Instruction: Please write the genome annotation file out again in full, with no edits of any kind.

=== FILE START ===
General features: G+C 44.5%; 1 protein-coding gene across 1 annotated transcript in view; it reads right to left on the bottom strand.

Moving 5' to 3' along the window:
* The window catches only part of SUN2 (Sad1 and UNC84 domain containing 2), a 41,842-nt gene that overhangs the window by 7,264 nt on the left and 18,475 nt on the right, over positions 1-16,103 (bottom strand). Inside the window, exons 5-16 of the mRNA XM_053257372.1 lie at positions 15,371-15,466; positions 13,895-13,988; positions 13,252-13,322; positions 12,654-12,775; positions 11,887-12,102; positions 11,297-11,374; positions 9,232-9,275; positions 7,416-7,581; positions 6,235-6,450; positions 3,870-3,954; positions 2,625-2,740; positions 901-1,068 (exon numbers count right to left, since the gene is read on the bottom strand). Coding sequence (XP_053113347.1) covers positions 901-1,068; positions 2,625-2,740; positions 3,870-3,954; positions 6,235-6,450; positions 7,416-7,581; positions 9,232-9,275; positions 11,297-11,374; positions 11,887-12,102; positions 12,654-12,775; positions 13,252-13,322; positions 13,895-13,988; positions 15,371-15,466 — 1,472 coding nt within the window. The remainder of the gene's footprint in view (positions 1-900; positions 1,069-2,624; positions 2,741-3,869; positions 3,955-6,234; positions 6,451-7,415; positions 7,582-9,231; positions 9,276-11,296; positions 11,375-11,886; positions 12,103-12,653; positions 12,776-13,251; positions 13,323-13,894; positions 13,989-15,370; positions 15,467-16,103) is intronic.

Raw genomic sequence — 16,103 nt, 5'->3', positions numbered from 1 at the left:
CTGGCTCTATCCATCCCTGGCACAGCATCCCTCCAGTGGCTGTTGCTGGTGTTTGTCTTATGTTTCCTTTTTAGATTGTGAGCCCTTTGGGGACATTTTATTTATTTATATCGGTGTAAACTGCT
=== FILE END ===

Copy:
General features: G+C 44.5%; 1 protein-coding gene across 1 annotated transcript in view; it reads right to left on the bottom strand.

Moving 5' to 3' along the window:
* The window catches only part of SUN2 (Sad1 and UNC84 domain containing 2), a 41,842-nt gene that overhangs the window by 7,264 nt on the left and 18,475 nt on the right, over positions 1-16,103 (bottom strand). Inside the window, exons 5-16 of the mRNA XM_053257372.1 lie at positions 15,371-15,466; positions 13,895-13,988; positions 13,252-13,322; positions 12,654-12,775; positions 11,887-12,102; positions 11,297-11,374; positions 9,232-9,275; positions 7,416-7,581; positions 6,235-6,450; positions 3,870-3,954; positions 2,625-2,740; positions 901-1,068 (exon numbers count right to left, since the gene is read on the bottom strand). Coding sequence (XP_053113347.1) covers positions 901-1,068; positions 2,625-2,740; positions 3,870-3,954; positions 6,235-6,450; positions 7,416-7,581; positions 9,232-9,275; positions 11,297-11,374; positions 11,887-12,102; positions 12,654-12,775; positions 13,252-13,322; positions 13,895-13,988; positions 15,371-15,466 — 1,472 coding nt within the window. The remainder of the gene's footprint in view (positions 1-900; positions 1,069-2,624; positions 2,741-3,869; positions 3,955-6,234; positions 6,451-7,415; positions 7,582-9,231; positions 9,276-11,296; positions 11,375-11,886; positions 12,103-12,653; positions 12,776-13,251; positions 13,323-13,894; positions 13,989-15,370; positions 15,467-16,103) is intronic.

Raw genomic sequence — 16,103 nt, 5'->3', positions numbered from 1 at the left:
CTGGCTCTATCCATCCCTGGCACAGCATCCCTCCAGTGGCTGTTGCTGGTGTTTGTCTTATGTTTCCTTTTTAGATTGTGAGCCCTTTGGGGACATTTTATTTATTTATATCGGTGTAAACTGCT